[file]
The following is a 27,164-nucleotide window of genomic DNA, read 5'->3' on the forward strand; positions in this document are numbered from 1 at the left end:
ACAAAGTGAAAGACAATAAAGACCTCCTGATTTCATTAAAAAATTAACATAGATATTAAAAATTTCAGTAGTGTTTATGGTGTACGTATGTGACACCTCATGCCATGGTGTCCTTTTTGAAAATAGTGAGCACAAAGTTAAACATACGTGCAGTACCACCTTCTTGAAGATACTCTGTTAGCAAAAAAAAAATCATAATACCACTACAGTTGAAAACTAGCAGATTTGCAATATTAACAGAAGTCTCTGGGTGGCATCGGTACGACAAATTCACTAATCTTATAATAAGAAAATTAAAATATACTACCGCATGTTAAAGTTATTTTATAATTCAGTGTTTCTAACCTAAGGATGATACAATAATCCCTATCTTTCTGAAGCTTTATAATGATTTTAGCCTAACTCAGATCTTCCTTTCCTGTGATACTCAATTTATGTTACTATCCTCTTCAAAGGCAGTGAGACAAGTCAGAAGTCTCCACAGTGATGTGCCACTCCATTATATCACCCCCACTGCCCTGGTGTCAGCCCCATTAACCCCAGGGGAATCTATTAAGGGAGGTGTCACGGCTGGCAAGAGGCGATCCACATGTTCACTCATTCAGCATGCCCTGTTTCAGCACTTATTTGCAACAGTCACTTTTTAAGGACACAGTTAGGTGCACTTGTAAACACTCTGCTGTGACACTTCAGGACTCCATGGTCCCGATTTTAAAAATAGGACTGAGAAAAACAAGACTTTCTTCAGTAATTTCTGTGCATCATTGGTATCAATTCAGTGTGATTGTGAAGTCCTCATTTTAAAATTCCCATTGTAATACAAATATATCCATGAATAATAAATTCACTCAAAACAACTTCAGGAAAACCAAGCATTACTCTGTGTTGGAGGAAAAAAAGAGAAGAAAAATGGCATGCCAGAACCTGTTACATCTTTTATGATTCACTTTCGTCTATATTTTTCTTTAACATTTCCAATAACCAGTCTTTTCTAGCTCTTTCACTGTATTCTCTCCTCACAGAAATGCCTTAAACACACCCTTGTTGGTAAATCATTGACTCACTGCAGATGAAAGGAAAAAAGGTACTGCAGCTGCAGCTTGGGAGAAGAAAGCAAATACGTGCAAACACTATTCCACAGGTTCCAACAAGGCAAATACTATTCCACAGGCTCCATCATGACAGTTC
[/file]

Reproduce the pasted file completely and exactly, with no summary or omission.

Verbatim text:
The following is a 27,164-nucleotide window of genomic DNA, read 5'->3' on the forward strand; positions in this document are numbered from 1 at the left end:
ACAAAGTGAAAGACAATAAAGACCTCCTGATTTCATTAAAAAATTAACATAGATATTAAAAATTTCAGTAGTGTTTATGGTGTACGTATGTGACACCTCATGCCATGGTGTCCTTTTTGAAAATAGTGAGCACAAAGTTAAACATACGTGCAGTACCACCTTCTTGAAGATACTCTGTTAGCAAAAAAAAAATCATAATACCACTACAGTTGAAAACTAGCAGATTTGCAATATTAACAGAAGTCTCTGGGTGGCATCGGTACGACAAATTCACTAATCTTATAATAAGAAAATTAAAATATACTACCGCATGTTAAAGTTATTTTATAATTCAGTGTTTCTAACCTAAGGATGATACAATAATCCCTATCTTTCTGAAGCTTTATAATGATTTTAGCCTAACTCAGATCTTCCTTTCCTGTGATACTCAATTTATGTTACTATCCTCTTCAAAGGCAGTGAGACAAGTCAGAAGTCTCCACAGTGATGTGCCACTCCATTATATCACCCCCACTGCCCTGGTGTCAGCCCCATTAACCCCAGGGGAATCTATTAAGGGAGGTGTCACGGCTGGCAAGAGGCGATCCACATGTTCACTCATTCAGCATGCCCTGTTTCAGCACTTATTTGCAACAGTCACTTTTTAAGGACACAGTTAGGTGCACTTGTAAACACTCTGCTGTGACACTTCAGGACTCCATGGTCCCGATTTTAAAAATAGGACTGAGAAAAACAAGACTTTCTTCAGTAATTTCTGTGCATCATTGGTATCAATTCAGTGTGATTGTGAAGTCCTCATTTTAAAATTCCCATTGTAATACAAATATATCCATGAATAATAAATTCACTCAAAACAACTTCAGGAAAACCAAGCATTACTCTGTGTTGGAGGAAAAAAAGAGAAGAAAAATGGCATGCCAGAACCTGTTACATCTTTTATGATTCACTTTCGTCTATATTTTTCTTTAACATTTCCAATAACCAGTCTTTTCTAGCTCTTTCACTGTATTCTCTCCTCACAGAAATGCCTTAAACACACCCTTGTTGGTAAATCATTGACTCACTGCAGATGAAAGGAAAAAAGGTACTGCAGCTGCAGCTTGGGAGAAGAAAGCAAATACGTGCAAACACTATTCCACAGGTTCCAACAAGGCAAATACTATTCCACAGGCTCCATCATGACAGTTC